A better form for UUA.org

First, let me say that, despite all my internal criticisms of the Unitarian Universalist Association and our cultural folkways, the use of the Internet is one thing we do pretty well. At least, we did it early and our Internet culture is mature if at times musty.

A month ago, I wondered out loud if there were similarly-sized denominations that did a better job with their websites than the UUA. The difficulty was finding similarly-sized denominations, but more about that later. Some very small denominations do a better job: perhaps because providing resources in a web format is more cost effective than live programming and so they see it as an opportunity investment. Some much larger denominations have lost their way. Historically black denominations tend to produce terribly junky, cluttered, or uninteresting historicist websites. Also, the infamously inaccessible website of the Episcopal Church comes to mind.

But wait: it has changed in the last month. Glory be to God on high! It might actually be useful now. (It seems they’ve been getting feedback. Note: it isn’t nice to force someone’s browser to resize.)

But back to the UUA’s neighborhood:

First, I wanted to see how the pages would deprecate without their style sheets. This is a quick and dirty way of gauging how a website would work (or not) on cell phones, for the visually disabled, and what capacity it might have to alternative distribution. (Technology changes so fast, you know.)

You can try it, too, if you have the Firefox browser. Under “view” select “page style” and choose “no style.” This blog — if I do say so — deprecates nicely, and is quite usable. UUA.org gets a C minus. It’s the tables. The others, except the Reformed Church in America (RCA), fail. (The Mennonite Church USA’s site has been getting progressively more junky since its complete style overhaul years ago.)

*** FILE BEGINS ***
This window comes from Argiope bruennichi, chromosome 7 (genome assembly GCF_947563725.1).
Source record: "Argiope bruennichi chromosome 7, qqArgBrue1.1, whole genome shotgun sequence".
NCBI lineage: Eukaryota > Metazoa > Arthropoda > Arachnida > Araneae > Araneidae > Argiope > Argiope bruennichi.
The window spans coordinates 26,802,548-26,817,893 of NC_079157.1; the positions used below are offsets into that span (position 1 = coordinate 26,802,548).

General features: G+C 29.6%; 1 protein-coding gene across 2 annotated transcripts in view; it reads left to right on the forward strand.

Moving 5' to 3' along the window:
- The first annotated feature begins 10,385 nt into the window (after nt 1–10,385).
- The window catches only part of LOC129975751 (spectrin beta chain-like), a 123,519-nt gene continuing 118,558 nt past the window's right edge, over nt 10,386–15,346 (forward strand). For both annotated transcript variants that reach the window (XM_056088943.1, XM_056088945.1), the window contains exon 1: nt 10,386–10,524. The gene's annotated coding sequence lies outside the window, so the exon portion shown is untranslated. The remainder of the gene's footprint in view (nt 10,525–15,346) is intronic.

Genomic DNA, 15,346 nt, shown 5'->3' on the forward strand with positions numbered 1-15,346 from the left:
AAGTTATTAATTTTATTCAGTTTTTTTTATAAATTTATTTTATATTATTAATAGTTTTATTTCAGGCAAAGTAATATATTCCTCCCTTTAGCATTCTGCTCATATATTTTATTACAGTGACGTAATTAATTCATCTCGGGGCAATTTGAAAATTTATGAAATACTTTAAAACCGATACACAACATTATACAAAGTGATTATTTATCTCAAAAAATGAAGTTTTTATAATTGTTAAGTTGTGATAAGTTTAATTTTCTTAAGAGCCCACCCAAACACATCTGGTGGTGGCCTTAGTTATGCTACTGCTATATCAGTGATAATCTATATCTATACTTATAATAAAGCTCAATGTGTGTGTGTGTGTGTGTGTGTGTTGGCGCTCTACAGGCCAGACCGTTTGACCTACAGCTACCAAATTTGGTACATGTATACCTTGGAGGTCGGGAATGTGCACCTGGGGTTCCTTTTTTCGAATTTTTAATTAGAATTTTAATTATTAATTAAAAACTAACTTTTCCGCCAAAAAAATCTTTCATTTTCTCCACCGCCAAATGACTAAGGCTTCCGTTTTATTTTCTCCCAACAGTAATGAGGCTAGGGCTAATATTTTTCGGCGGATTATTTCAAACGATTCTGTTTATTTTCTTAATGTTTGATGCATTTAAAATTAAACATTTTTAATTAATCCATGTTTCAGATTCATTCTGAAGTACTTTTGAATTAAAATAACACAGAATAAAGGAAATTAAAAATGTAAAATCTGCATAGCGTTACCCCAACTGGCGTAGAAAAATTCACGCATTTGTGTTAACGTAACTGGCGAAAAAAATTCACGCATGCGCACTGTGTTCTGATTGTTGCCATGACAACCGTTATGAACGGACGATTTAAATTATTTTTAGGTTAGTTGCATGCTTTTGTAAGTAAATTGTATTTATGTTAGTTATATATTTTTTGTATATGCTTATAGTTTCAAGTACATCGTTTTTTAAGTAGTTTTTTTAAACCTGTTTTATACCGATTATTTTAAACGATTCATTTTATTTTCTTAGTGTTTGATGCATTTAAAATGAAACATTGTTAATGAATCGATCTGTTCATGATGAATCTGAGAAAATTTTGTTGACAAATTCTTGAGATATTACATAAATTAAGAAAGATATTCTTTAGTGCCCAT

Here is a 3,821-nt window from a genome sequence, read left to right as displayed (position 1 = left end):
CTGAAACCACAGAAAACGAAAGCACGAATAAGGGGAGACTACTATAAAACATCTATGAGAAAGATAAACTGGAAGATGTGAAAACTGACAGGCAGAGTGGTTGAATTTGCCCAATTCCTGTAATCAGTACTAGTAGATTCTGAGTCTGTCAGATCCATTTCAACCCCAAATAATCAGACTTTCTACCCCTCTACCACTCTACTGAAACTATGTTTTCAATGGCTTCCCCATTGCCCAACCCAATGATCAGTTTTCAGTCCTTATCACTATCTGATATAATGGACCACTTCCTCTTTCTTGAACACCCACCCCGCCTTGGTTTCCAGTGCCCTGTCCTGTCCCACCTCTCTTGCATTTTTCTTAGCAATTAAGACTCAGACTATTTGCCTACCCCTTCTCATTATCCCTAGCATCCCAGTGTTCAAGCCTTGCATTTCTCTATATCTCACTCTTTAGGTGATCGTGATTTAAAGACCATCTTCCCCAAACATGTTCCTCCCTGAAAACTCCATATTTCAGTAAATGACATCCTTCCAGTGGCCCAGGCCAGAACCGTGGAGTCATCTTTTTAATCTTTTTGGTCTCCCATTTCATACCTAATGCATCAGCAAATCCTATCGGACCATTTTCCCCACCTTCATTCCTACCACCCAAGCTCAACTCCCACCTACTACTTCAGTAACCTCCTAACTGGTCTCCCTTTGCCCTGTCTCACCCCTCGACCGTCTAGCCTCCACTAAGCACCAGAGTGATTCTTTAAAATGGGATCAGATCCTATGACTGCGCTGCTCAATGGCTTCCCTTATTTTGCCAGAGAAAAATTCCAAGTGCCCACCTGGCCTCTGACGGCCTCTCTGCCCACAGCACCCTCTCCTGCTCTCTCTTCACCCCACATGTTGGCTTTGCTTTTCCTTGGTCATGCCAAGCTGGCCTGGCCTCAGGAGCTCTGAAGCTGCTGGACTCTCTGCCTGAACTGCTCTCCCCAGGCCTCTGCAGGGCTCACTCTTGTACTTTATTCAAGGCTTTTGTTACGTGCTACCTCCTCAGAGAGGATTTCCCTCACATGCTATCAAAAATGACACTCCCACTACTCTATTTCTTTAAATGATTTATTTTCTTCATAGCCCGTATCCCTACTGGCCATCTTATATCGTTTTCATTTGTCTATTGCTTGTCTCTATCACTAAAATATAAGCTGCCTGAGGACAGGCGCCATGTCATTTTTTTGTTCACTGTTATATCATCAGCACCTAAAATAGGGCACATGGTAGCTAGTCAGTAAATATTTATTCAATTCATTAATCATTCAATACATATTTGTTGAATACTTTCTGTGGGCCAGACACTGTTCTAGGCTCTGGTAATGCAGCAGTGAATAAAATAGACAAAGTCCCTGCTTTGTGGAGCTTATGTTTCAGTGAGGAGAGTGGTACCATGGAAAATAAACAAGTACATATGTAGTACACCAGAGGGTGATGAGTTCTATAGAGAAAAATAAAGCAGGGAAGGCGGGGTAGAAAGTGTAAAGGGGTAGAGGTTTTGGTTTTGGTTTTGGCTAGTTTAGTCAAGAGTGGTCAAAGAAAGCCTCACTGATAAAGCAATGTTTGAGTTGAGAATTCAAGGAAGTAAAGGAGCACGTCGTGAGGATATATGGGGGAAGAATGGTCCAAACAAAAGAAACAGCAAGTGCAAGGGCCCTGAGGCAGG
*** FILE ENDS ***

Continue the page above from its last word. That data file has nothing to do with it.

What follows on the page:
None of the denominations I identified on May 29 really were head-and-shoulders above UUA.org. Over all, it does pretty well, but there’s always room to plan for the next improvement.

I followed a link from the RCA site, to one of its ecumenical partners (and cradle mates) and found the Christian Reformed Church in North America. It has about a thousand churches in the US and Canada, and about 275,000 members. OK: that’s quite a bit larger than the UUA, but the site is not so pimped out as to discourage some flattering imitation. You’ll know this denomination becuase of its college, Calvin College, where the President didn’t get the slam-dunk commencement reception he thought he would. You should also know it for its stellar small group resources, at their FaithAlive bookstore.

Anyway, look at the site. Unlike UUA.org, it doesn’t have a newspaper format. The visual organizational scheme attract and direct. What more do you need if you want to know about Synod? Also, the pull-downs are loosely organized, but if you need an A-Z list, it is there under “quick links.” UUA.org could really use that, and note the directory tree pull downs don’t obscure the content. The left-hand navigation menus, which are more general and are probably intended for newcomers aren’t very user-friendly, and assume that visitors are more interest in agencies and planned giving that their souls.

But all-in-all, a very good site and one worth noting.

Author: Scott Wells

Scott Wells, 46, is a Universalist Christian minister doing Universalist theology and church administration hacks in Washington, D.C.

2 thoughts on “A better form for UUA.org”

  1. Scott – Here’s a web hub for a group of missional Christian churches you may have missed. I think it is done exceptionally well. Be sure to check out the individual church web site contained within. These folks, love ’em or not, know how to do web sites well. I’m sure you heard of a few of these folks. I’ve been following the Acts 29 Network since its inception a few years back … it’s been growing quite steadily.


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